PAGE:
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Who’s to Blame for Boys’ Low Academic Test Scores?

“Girls go to college to get more knowledge. Boys go to Jupiter to get more stupider.” I heard this rhyme over and over growing up, and I have to admit that it has played a role in forming my view of the differences between the sexes. As an adult, I assumed this idea—that girls were more conscientious and dedicated to their schoolwork, and therefore performed better in the classroom—was simply a biased view without any evidentiary basis, but now research shows that girls do in fact perform better than boys do on standardized tests. Why should this be so, and what can we do to change it?

Ladies First
Girls are outperforming boys academically by leaps and bounds these days. According to a 60 Minutes report by Lesley Stahl, Hanover High School in Massachusetts illustrates a trend occurring all over the country. At the graduation ceremonies in June 2002, a girl took the podium as school valedictorian for the ninth year in a row. Three out of four of the class leadership positions, including the class presidents, were girls, as were almost all of the officers in the school’s National Honor Society chapter. The yearbook editor was also a girl.

That year, girls also took home nearly all of the school’s honors, including the science prize. The school’s advanced placement (AP) classes, including calculus, are often composed of 70 to 80 percent females, according to principal Peter Badalament. And in AP biology, there was not a single boy in 2002. “[Girls] tend to dominate the landscape academically right now,” said Badalament, even in math and science.

While Stahl notes that there are statistically more boy geniuses than girl geniuses, she also points out that more boys than girls are struggling academically. According to the National Center for Educational Statistics, boys are 30 percent more likely than girls to flunk or drop out of school, and four times more likely to be diagnosed with attention deficit hyperactivity disorder (ADHD). And women outnumber men in higher education, earning 56 percent of bachelor’s degrees and 55 percent of graduate degrees.

Why are smart young men failing in school?

Now’s the Time for Boys’ Lib
We live in the era of girl power, when young women are brought up to believe they can be whatever they want if they just work hard enough, but Dr. Michael Thompson, a school psychologist who writes about the academic problems of boys in his book Raising Cain, believes that we’ve given too much special attention to girls and neglected boys in the process.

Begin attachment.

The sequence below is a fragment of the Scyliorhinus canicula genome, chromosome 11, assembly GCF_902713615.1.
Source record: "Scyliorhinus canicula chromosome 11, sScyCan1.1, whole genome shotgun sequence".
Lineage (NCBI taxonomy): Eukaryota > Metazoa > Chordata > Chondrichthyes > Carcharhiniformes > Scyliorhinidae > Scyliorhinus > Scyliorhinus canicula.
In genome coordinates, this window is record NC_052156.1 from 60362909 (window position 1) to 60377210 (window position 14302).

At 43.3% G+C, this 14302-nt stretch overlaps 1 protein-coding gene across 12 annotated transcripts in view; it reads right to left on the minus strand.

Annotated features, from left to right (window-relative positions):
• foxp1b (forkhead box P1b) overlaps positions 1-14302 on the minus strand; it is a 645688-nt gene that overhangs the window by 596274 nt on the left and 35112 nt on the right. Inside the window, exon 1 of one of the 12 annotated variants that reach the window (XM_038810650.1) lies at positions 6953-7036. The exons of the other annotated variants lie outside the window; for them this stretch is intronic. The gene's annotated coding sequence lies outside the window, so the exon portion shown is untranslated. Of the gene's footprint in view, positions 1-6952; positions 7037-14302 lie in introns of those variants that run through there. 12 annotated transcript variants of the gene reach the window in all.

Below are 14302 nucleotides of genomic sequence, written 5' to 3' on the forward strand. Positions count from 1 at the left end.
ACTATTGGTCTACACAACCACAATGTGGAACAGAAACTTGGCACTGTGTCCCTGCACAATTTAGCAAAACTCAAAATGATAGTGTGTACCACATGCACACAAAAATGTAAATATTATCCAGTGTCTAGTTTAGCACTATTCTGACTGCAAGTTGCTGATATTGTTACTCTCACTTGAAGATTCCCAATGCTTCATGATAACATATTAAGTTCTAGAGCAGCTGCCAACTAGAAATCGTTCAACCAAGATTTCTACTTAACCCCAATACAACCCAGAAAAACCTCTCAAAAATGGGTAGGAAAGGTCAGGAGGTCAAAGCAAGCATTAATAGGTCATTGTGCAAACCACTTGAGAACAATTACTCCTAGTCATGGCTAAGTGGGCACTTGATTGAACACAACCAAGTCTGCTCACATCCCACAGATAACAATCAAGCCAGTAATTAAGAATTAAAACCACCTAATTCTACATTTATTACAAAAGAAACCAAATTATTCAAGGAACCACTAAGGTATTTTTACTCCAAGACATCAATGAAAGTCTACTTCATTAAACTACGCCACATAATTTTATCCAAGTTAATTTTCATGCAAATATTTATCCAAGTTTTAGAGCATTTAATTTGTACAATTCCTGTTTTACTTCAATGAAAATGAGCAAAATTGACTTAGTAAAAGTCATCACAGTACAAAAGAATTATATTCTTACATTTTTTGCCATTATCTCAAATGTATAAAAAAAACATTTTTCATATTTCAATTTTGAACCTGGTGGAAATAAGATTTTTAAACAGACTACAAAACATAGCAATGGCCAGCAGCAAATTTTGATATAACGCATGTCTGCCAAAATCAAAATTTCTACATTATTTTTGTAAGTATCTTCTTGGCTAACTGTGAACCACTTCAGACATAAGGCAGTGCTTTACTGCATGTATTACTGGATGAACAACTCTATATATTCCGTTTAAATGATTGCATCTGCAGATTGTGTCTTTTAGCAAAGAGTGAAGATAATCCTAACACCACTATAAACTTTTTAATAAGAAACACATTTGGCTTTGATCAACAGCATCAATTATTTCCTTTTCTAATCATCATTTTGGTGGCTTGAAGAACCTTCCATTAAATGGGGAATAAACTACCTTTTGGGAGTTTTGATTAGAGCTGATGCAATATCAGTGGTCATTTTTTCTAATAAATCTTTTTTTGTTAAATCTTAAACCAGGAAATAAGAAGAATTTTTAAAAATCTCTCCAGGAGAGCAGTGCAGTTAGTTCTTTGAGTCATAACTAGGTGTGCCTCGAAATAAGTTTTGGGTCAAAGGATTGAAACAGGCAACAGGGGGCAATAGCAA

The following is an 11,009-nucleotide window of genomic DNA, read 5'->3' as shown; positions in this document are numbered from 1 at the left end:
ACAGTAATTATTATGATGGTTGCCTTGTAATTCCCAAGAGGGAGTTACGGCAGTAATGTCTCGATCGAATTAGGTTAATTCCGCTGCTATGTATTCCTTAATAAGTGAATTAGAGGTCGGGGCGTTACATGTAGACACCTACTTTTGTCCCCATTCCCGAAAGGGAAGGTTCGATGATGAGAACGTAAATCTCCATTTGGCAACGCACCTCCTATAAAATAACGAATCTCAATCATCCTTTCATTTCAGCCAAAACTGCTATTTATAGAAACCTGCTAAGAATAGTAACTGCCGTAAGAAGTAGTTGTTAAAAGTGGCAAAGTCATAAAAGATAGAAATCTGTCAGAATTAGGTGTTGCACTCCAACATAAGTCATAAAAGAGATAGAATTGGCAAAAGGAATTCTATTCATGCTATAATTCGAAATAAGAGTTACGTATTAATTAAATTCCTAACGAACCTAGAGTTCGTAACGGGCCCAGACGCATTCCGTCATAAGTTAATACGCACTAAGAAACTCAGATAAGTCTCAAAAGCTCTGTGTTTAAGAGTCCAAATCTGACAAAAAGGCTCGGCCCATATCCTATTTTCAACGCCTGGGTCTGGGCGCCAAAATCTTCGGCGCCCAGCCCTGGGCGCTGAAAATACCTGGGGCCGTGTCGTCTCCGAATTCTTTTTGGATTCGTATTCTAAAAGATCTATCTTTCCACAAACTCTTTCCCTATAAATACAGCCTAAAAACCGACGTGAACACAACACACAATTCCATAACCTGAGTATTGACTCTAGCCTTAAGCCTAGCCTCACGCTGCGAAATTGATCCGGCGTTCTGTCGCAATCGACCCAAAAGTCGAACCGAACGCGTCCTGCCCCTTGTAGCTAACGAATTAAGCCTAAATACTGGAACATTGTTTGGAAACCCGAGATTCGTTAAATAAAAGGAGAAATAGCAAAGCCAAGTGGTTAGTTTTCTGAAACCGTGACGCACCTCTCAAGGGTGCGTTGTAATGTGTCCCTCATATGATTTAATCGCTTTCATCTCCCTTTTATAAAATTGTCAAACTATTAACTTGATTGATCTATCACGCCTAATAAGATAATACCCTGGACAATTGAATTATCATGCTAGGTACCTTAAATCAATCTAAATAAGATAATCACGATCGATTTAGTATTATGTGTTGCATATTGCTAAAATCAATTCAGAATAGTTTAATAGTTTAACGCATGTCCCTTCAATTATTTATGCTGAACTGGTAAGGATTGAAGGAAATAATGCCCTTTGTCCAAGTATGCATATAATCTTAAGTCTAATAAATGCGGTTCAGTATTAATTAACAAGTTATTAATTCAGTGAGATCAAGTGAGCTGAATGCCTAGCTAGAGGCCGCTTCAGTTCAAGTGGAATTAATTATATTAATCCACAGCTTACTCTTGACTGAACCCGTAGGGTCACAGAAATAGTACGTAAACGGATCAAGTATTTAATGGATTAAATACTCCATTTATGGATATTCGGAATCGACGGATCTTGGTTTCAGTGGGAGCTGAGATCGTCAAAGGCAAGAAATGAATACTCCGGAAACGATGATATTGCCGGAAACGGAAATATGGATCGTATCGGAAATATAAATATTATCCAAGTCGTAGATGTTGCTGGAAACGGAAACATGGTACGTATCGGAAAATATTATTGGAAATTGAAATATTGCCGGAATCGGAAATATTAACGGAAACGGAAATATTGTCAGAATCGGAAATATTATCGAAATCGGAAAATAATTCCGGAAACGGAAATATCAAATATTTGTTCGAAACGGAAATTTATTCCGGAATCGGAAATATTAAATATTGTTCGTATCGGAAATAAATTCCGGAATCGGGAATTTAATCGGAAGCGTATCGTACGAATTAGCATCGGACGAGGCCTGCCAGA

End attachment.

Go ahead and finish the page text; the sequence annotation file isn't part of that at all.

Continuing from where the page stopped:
“Girls are being told, ‘Go for it, you can do it’ … They are getting an immense amount of support,” Thompson says. “Boys hear that the way to shine is athletically. And boys get a lot of mixed messages about what it means to be masculine and what it means to be a student. Does being a good student make you a real man? I don’t think so … It is not cool.”

Christina Hoff Sommers, a former college professor, now at the American Enterprise Institute, agrees with him. “All the rhetoric in the gender equity movement is about how schools shortchange girls. There was almost nothing about how we could reach out to boys …Gender equity is about making sure that both boys and girls have equal access to educational opportunities.”

O Captain, My Captain!
Thompson offers a solution to the gender gap in education: schools need to hire more male teachers. “I had a teacher at my school, and this teacher said, you know, ‘I’m the first man they’ve ever known who liked poetry and taught poetry,’” he said.

Franklin Goodman, who teaches seventh-grade math and science at Jefferson Academy in Long Beach, California, suggests another measure: single-sex education. During academic periods at Jefferson, boys take classes in one room and girls in another. “First of all, there aren’t any female distractions for [the boys],” Goodman told Stahl on 60 Minutes.

And while this method may seem a bit old-fashioned, there must be something to it: test scores for boys at Jefferson Academy have jumped dramatically since it began the practice of separating genders for learning.

No Boy Left Behind
With education becoming more and more standardized these days, the fact that boys are being left behind in the classroom is increasingly obvious. They’re performing poorly, and though we don’t know exactly why, some, like Thompson and Sommers, believe it has to do with the amount of special attention paid to girls and the lack of positive role models available to young men. In order to help our boys succeed, educators agree, we must be diligent about addressing this issue in concrete ways.


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